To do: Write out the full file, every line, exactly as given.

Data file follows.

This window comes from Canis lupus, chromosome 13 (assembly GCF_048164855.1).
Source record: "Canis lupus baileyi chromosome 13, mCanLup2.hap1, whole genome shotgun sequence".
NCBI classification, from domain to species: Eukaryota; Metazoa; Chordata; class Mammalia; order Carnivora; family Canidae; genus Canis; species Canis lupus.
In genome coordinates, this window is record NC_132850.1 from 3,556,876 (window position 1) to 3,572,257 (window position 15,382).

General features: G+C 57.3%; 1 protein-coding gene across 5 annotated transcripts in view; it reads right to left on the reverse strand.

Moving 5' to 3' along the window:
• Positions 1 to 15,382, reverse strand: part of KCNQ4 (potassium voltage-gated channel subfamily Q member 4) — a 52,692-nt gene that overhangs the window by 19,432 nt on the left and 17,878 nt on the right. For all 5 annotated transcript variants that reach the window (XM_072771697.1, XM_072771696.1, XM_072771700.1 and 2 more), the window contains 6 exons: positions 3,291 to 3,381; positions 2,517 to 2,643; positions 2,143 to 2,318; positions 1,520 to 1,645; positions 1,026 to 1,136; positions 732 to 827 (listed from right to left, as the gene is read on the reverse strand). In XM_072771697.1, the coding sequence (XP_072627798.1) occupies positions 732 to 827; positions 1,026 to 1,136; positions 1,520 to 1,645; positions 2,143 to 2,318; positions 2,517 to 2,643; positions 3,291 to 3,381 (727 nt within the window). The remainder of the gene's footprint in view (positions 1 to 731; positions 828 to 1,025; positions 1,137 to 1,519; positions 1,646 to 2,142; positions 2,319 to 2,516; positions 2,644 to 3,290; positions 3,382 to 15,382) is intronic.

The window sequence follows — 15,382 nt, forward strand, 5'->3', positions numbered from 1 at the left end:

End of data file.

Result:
This window comes from Canis lupus, chromosome 13 (assembly GCF_048164855.1).
Source record: "Canis lupus baileyi chromosome 13, mCanLup2.hap1, whole genome shotgun sequence".
NCBI classification, from domain to species: Eukaryota; Metazoa; Chordata; class Mammalia; order Carnivora; family Canidae; genus Canis; species Canis lupus.
In genome coordinates, this window is record NC_132850.1 from 3,556,876 (window position 1) to 3,572,257 (window position 15,382).

General features: G+C 57.3%; 1 protein-coding gene across 5 annotated transcripts in view; it reads right to left on the reverse strand.

Moving 5' to 3' along the window:
• Positions 1 to 15,382, reverse strand: part of KCNQ4 (potassium voltage-gated channel subfamily Q member 4) — a 52,692-nt gene that overhangs the window by 19,432 nt on the left and 17,878 nt on the right. For all 5 annotated transcript variants that reach the window (XM_072771697.1, XM_072771696.1, XM_072771700.1 and 2 more), the window contains 6 exons: positions 3,291 to 3,381; positions 2,517 to 2,643; positions 2,143 to 2,318; positions 1,520 to 1,645; positions 1,026 to 1,136; positions 732 to 827 (listed from right to left, as the gene is read on the reverse strand). In XM_072771697.1, the coding sequence (XP_072627798.1) occupies positions 732 to 827; positions 1,026 to 1,136; positions 1,520 to 1,645; positions 2,143 to 2,318; positions 2,517 to 2,643; positions 3,291 to 3,381 (727 nt within the window). The remainder of the gene's footprint in view (positions 1 to 731; positions 828 to 1,025; positions 1,137 to 1,519; positions 1,646 to 2,142; positions 2,319 to 2,516; positions 2,644 to 3,290; positions 3,382 to 15,382) is intronic.

The window sequence follows — 15,382 nt, forward strand, 5'->3', positions numbered from 1 at the left end: